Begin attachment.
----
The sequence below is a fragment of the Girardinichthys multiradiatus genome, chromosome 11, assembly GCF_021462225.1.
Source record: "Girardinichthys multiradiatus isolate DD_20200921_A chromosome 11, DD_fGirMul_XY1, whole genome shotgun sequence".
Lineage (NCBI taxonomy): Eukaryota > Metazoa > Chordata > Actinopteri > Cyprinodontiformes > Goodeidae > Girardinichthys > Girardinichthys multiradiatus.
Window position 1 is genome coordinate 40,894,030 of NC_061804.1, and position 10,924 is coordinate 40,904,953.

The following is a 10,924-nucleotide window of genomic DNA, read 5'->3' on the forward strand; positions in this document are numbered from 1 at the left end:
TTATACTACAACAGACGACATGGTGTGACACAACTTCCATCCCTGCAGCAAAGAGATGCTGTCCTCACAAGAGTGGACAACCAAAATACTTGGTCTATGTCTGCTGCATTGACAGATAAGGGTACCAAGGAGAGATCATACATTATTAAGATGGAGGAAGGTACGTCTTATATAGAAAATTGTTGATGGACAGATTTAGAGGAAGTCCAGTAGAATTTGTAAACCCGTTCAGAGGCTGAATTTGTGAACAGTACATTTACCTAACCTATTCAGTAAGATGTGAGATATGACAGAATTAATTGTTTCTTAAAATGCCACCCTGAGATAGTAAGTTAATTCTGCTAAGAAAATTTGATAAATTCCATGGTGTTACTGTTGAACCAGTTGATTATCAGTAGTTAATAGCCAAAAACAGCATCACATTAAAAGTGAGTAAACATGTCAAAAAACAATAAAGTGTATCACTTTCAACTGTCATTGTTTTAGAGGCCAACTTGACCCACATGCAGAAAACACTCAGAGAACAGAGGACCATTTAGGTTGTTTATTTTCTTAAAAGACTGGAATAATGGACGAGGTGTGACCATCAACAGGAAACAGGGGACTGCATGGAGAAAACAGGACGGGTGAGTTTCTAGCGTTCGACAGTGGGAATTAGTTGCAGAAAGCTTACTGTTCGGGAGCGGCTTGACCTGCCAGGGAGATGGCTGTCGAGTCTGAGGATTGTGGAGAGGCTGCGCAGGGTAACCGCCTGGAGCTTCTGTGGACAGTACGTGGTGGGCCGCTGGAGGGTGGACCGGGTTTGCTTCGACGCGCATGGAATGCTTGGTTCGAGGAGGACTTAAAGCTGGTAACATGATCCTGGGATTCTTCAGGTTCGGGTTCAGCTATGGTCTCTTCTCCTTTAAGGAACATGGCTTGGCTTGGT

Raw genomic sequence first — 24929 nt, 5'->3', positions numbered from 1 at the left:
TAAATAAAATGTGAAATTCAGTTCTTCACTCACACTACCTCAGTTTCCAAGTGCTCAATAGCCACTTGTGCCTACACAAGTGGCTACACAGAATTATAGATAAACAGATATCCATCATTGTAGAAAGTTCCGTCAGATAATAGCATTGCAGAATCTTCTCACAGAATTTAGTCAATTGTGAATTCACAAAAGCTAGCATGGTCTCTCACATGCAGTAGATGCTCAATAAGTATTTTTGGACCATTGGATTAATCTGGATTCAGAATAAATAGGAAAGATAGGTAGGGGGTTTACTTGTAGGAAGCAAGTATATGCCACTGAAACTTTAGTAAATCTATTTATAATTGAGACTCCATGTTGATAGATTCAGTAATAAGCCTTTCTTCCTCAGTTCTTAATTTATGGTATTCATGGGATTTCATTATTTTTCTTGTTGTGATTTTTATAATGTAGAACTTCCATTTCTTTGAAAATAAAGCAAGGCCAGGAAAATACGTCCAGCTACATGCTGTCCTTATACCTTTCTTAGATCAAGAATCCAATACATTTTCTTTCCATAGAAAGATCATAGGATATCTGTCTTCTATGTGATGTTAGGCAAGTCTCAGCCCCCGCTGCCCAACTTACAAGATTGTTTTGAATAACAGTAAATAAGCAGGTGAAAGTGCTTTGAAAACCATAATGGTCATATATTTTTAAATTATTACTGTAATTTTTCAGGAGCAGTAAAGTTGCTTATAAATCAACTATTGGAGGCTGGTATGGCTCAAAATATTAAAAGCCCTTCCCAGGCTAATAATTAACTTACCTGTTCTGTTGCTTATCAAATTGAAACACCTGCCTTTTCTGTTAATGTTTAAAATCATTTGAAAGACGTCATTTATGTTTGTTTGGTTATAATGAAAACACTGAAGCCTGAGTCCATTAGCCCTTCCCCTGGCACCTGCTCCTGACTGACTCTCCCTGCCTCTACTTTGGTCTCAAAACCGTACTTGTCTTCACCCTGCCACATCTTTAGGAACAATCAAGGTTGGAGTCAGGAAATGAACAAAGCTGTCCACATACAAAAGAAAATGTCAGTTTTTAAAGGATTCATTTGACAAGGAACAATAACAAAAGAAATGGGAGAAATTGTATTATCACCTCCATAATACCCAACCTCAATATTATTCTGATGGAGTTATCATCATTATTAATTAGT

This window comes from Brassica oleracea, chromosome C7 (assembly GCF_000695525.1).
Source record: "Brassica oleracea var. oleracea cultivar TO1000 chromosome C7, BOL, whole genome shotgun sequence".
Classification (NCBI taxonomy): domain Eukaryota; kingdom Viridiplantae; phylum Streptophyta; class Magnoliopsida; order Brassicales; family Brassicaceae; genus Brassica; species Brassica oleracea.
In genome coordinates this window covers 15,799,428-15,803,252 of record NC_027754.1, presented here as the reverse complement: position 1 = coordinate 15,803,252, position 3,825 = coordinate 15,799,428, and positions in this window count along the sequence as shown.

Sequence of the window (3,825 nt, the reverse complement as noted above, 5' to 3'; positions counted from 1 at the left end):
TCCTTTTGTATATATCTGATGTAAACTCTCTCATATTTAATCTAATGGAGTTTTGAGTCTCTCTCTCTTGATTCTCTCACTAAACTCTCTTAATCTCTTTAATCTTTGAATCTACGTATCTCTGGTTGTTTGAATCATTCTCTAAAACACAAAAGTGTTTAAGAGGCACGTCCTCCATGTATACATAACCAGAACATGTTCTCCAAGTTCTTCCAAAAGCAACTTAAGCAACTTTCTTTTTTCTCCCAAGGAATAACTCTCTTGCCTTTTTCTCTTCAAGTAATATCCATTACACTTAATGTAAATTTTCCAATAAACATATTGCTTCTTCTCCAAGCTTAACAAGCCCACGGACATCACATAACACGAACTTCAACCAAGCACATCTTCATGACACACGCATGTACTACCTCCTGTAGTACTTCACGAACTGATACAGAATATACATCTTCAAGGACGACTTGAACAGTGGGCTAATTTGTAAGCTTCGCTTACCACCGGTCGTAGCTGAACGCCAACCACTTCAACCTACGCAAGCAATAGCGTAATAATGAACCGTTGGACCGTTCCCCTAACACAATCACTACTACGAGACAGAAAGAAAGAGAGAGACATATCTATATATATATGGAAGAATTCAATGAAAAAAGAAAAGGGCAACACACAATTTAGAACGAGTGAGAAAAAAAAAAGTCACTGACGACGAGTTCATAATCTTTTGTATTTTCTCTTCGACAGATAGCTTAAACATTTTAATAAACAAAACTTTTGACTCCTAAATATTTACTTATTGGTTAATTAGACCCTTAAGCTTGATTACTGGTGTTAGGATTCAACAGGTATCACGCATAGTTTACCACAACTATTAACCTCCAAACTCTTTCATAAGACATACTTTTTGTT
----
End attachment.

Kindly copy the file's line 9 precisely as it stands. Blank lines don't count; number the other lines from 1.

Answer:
This window comes from Brassica oleracea, chromosome C7 (assembly GCF_000695525.1).